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Four Timely Tips for the New School Year

Every school year offers a new beginning. It provides opportunities for parents to take some steps to work alongside the school to ensure that a child with a disability has access to the supports they need to succeed, and to define what success means for your child in particular.

Here are a few tips from the staff at Disability Rights Nebraska, including links to our Law-In-Brief series on specific topics:

1.    Timing:  The sooner you let the school know that your child has a disability and may need special education services – especially if it’s a new school – the more likely you and the school will be able to work together effectively.  To be eligible for special education, a multidisciplinary team (MDT) must conduct an evaluation and determine that the disability is impacting the child’s education, or the school may complete their own assessment before gathering the team for a meeting. Statutes that govern these activities build in time for the school to process information, so this may take some time.

2.    Communication: If your child is receiving special education services and you have concerns, communicate that to the person responsible for overseeing the implementation of the child’s Individual Education Program (IEP) and ask for a meeting so you can discuss your concerns with the IEP team. If you’ve met with the team, things are not improving as you feel they should, and maybe you could use some additional advocacy support, PTI Nebraska is an excellent resource for special education advocacy.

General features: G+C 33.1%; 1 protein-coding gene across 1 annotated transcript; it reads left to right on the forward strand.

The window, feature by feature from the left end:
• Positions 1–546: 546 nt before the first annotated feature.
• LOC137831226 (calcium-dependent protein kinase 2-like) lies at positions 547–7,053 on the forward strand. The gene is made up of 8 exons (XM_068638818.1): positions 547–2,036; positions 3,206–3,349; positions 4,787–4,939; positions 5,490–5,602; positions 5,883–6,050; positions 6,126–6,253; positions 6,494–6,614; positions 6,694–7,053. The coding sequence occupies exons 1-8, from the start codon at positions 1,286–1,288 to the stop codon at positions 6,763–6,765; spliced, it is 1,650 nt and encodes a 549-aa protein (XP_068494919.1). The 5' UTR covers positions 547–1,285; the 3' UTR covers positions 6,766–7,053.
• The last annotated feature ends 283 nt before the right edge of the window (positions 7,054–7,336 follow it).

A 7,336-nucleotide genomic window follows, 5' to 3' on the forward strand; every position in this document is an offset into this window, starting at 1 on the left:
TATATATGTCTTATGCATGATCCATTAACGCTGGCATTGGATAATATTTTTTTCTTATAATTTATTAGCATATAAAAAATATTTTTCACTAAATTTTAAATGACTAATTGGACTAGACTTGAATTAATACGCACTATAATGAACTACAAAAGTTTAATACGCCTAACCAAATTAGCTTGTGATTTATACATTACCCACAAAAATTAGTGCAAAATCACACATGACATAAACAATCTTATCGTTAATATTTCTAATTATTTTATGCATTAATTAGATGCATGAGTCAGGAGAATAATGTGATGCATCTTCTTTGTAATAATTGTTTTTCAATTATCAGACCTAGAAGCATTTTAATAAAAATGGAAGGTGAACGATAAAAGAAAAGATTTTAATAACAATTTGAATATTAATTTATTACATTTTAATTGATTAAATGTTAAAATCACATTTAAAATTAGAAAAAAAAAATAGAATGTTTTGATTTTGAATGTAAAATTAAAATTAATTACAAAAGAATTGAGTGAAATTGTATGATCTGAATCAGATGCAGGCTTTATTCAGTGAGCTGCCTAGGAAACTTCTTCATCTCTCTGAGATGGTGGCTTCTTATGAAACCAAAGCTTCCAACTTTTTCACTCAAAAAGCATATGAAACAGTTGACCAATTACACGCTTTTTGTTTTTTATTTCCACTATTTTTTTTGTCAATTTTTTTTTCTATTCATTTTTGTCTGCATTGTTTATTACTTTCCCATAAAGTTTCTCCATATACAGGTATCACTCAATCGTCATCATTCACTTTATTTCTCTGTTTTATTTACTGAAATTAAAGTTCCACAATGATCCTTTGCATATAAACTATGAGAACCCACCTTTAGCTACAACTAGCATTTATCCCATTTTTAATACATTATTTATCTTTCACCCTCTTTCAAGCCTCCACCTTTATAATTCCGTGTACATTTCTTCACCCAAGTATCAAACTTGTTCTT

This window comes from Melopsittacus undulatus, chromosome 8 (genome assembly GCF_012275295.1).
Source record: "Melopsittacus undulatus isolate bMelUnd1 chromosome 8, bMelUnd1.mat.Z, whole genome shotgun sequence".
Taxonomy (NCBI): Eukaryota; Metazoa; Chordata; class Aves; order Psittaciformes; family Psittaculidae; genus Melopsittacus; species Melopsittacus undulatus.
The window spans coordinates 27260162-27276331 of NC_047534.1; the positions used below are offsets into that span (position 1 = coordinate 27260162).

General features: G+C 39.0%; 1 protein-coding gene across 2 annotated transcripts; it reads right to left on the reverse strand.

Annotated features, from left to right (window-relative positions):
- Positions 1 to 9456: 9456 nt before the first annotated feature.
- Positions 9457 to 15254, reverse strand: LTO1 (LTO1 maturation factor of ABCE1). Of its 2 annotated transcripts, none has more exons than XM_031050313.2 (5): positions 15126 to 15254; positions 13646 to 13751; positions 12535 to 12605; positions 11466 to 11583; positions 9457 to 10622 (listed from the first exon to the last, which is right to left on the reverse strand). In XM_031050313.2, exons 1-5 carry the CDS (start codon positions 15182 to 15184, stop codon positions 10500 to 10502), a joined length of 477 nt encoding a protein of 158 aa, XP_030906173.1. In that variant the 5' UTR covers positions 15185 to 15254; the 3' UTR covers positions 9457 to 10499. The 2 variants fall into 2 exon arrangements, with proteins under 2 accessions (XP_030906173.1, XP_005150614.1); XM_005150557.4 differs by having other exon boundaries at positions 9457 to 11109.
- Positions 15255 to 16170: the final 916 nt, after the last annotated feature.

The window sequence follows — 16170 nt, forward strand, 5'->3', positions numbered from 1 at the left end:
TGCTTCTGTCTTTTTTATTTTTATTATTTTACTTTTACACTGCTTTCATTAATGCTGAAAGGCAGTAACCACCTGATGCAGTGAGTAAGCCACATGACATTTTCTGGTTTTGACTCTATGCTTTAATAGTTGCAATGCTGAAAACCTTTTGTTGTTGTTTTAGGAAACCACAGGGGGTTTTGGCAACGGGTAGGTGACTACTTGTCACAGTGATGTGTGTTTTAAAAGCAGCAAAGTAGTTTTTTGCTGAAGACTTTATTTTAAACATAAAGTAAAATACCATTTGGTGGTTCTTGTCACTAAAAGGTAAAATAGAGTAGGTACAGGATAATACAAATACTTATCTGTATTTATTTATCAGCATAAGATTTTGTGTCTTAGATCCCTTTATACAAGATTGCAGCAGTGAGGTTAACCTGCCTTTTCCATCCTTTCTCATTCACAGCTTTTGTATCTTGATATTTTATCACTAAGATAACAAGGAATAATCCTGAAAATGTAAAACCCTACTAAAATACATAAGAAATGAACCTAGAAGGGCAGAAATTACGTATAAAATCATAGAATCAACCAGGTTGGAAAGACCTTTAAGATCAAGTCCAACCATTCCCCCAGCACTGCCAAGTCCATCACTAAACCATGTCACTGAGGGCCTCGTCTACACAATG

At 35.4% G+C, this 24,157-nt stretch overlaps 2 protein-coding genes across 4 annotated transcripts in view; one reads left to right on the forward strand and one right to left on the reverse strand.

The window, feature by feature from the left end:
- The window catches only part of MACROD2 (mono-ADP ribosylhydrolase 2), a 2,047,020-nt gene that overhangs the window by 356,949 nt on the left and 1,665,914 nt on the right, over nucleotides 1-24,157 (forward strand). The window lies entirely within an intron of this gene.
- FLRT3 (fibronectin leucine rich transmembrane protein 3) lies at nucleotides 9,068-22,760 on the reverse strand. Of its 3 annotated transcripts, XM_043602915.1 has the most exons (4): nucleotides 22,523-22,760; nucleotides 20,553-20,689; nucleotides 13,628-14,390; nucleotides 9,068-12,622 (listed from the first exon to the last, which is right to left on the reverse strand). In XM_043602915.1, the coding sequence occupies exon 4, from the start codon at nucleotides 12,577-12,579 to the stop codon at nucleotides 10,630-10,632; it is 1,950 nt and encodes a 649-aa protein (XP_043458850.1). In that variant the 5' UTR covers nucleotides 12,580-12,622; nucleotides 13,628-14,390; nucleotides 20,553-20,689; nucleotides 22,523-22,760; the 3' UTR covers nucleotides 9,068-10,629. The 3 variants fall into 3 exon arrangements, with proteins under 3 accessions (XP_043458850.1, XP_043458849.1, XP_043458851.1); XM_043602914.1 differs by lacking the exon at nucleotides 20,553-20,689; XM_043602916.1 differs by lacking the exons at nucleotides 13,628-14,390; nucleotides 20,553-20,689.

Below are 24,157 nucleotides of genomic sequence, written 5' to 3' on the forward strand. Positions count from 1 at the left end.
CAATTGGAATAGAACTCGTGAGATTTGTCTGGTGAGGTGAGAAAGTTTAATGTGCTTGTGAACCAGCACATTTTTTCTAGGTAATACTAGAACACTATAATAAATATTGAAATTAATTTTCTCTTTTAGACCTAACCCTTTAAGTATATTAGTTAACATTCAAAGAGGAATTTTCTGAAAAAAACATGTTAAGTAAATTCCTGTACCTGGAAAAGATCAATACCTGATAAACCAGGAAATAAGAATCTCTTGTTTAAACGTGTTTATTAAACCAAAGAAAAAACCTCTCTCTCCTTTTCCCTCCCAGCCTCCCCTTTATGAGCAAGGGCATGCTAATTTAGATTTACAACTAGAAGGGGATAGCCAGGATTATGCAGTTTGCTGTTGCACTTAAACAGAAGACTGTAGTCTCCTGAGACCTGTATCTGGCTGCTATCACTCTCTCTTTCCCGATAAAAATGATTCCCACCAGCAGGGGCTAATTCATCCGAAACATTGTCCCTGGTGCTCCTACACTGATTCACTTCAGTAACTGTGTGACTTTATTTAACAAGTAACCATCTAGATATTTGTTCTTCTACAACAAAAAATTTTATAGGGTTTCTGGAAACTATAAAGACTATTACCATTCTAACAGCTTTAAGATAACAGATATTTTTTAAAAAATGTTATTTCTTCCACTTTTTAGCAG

3.    Expectations:  Even the best Individual Education Plan, perfectly implemented and managed, may not completely balance out the effect of a disability on a child’s education. An IEP is very much a dance, dependent on the nature of the disability, the demands of the educational program, and stressors from inside and outside the school environment. Also, school is a different environment than what your child experiences at home, just like work is different from what you experience at home. It may be helpful to focus on what CAN be adjusted and do your best to keep the lines of communications with school staff open.

4.    Resources:  Did you know that every IEP requires that the use of assistive technology be considered? It’s a good idea to become familiar with some of the assistive technology that has been used to address the cognitive, behavioral, or physical issues that are “typical” to the type of disability your child experiences.  You don’t have to become a master at it, but if there are behavior concerns or physical impairments that you feel could be addressed by assistive technology, ask the IEP team for an Assistive Technology Assessment, or contact the Assistive Technology Partnership for a consultation. Beyond classroom tasks, sometimes assistive technology can also help a child more easily eat lunch, interact with his or her peers, or just provide another level of independence in everyday tasks.  All of these things are important and part of their education. If you’ve presented what you feel is a good case for your child to get an assistive technology assessment and the school refuses to do so, or if the assessment recommends a device and the school refuses to follow up, contact Disability Rights Nebraska.

We’re aware that there are occasions when, no matter how well you communicate and participate, things go wrong. Verbal and/or physical abuse can come from other students in the form of bullying, or from staff in the form of improper use of restraints or seclusion.  Take these issues directly to the principal, and if the situation does not get resolved, contact Disability Rights Nebraska for assistance.

Here’s to a growth-filled school year!


Thanks to Disability Rights Nebraska Staff Attorney Michael Elsken and Case Advocate Karen Masterson for their contributions to this blog post!